The World, According to Daniel Yergin


The timing was grim, but it couldn't have been better. Six months after September 11, and against the backdrop of the most intense global turmoil in several decades, the Public Broadcasting System unveiled its first miniseries about the global economy in 22 years. It was based on the book Commanding Heights, by Daniel Yergin, who was chief commentator and executive producer for the PBS series.

In 1992, Yergin won a Pulitzer Prize for The Prize, a look at global oil markets. Today, he's chairman of Cambridge Energy Research Associates, an analytical firm. Recently, he spoke with Beth Belton, news editor at BusinessWeek Online, about the crisis of confidence in the U.S. and the global economic outlook, among other topics. Edited excerpts from the conversation follow:

Q: Clearly, there's a loss of confidence in CEOs and in the market. How will that affect the pace of globalization going forward?

A: Markets rest on confidence and legitimacy. You only notice confidence when it's not there. We're not at that point yet, but there is a sense of disillusionment. What's really been going on? Is the system being gamed? Those are the kinds of questions being asked.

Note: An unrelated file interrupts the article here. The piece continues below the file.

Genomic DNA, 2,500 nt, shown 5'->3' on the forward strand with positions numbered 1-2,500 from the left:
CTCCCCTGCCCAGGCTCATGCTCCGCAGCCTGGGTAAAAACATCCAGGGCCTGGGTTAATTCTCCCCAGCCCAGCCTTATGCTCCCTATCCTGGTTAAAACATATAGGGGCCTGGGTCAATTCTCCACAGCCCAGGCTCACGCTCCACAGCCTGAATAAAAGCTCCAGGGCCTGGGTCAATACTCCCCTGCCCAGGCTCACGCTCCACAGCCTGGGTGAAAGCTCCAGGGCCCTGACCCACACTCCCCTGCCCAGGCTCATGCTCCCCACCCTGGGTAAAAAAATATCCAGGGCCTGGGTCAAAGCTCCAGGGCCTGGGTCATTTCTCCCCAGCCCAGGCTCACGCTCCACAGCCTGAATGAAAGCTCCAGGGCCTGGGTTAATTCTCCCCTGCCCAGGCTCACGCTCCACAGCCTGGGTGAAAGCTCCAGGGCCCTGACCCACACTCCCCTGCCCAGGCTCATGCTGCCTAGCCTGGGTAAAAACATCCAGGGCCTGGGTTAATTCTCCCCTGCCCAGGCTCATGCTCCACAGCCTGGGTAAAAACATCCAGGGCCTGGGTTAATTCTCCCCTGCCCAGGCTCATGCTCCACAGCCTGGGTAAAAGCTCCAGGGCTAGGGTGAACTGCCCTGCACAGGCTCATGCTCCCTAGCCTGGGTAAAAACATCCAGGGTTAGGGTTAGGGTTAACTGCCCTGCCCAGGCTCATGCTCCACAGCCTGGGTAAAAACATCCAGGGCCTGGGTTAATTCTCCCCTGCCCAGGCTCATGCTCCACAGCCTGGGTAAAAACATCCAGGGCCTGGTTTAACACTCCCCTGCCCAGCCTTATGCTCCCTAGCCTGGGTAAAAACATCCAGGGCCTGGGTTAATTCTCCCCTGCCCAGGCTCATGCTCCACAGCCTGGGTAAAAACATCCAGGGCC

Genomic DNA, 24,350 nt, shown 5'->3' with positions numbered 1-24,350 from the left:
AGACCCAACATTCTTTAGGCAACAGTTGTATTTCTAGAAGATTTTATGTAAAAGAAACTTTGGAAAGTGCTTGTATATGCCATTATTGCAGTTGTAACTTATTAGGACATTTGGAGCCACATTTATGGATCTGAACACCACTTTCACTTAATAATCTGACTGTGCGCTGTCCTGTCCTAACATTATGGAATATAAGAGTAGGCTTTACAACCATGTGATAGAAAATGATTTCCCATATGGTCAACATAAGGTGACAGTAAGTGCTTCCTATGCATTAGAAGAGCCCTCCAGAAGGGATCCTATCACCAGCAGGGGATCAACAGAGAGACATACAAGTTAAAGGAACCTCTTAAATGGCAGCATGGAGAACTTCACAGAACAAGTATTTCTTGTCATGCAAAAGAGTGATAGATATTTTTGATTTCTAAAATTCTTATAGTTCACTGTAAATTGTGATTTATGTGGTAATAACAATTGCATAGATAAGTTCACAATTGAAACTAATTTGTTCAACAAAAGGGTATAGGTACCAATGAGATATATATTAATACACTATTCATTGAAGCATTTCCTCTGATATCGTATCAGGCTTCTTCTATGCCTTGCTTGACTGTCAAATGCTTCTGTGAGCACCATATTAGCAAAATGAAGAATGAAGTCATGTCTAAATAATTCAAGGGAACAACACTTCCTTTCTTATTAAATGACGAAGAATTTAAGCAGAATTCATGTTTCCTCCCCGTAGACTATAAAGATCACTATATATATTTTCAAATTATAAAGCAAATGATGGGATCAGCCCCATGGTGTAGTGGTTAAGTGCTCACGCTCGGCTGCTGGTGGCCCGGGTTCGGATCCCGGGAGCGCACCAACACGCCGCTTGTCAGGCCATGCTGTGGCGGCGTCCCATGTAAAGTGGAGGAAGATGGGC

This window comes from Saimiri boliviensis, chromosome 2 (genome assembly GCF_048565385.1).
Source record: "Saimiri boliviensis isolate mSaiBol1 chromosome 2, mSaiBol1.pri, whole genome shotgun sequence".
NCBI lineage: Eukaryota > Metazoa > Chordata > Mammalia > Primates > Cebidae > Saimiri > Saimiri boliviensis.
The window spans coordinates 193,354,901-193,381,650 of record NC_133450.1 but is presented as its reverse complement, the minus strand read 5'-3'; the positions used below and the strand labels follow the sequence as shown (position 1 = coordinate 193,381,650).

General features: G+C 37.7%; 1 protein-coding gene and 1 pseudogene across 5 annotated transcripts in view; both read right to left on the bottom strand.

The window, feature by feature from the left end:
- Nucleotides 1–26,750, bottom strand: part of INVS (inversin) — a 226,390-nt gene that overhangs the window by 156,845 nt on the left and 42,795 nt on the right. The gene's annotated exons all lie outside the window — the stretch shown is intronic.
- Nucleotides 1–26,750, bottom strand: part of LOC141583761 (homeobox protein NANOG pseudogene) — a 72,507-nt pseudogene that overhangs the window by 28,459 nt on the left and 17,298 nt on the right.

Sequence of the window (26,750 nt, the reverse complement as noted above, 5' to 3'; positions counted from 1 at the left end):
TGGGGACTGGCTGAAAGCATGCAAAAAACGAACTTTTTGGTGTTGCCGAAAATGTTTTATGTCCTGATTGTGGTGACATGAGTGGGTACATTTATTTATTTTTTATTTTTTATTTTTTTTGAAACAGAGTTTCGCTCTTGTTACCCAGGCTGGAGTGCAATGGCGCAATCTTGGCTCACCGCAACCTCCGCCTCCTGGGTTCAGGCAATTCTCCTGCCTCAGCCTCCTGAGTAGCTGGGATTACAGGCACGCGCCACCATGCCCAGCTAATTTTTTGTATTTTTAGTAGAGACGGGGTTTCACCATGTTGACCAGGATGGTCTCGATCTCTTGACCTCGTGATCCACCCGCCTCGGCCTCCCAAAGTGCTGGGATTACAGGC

In fact, though, we do have quite a legal process. A lot of people are going to be in court for a long time over these [accounting scandals]. But the irrational exuberance has been pretty much drained out of the system, and the fact that the economy is coming back, that helps the bedrock. There isn't the ebullient belief [anymore] that markets are the be-all or the end-all. So it's a process of readjustment, and we're in that now.

Q: What are you worried about regarding the loss of investor confidence?

A: We need to fix the problems and to restore confidence, but they don't necessarily have the same time frame. If markets continue to fall, it puts many people into vulnerable situations in terms of financial exposure. And [then there's] the question of how long so much can rest on the housing boom. That's the market to be concerned about. Real estate is the last refuge right now. For many people, it's where their net worth is.

So it is a dangerous, treacherous time in which pessimism and fear are the dominant emotions. There's no question the stock market way overshot on the upside, and now the question is how much it will overshoot on the downside, and whether it will create a precarious financial situation.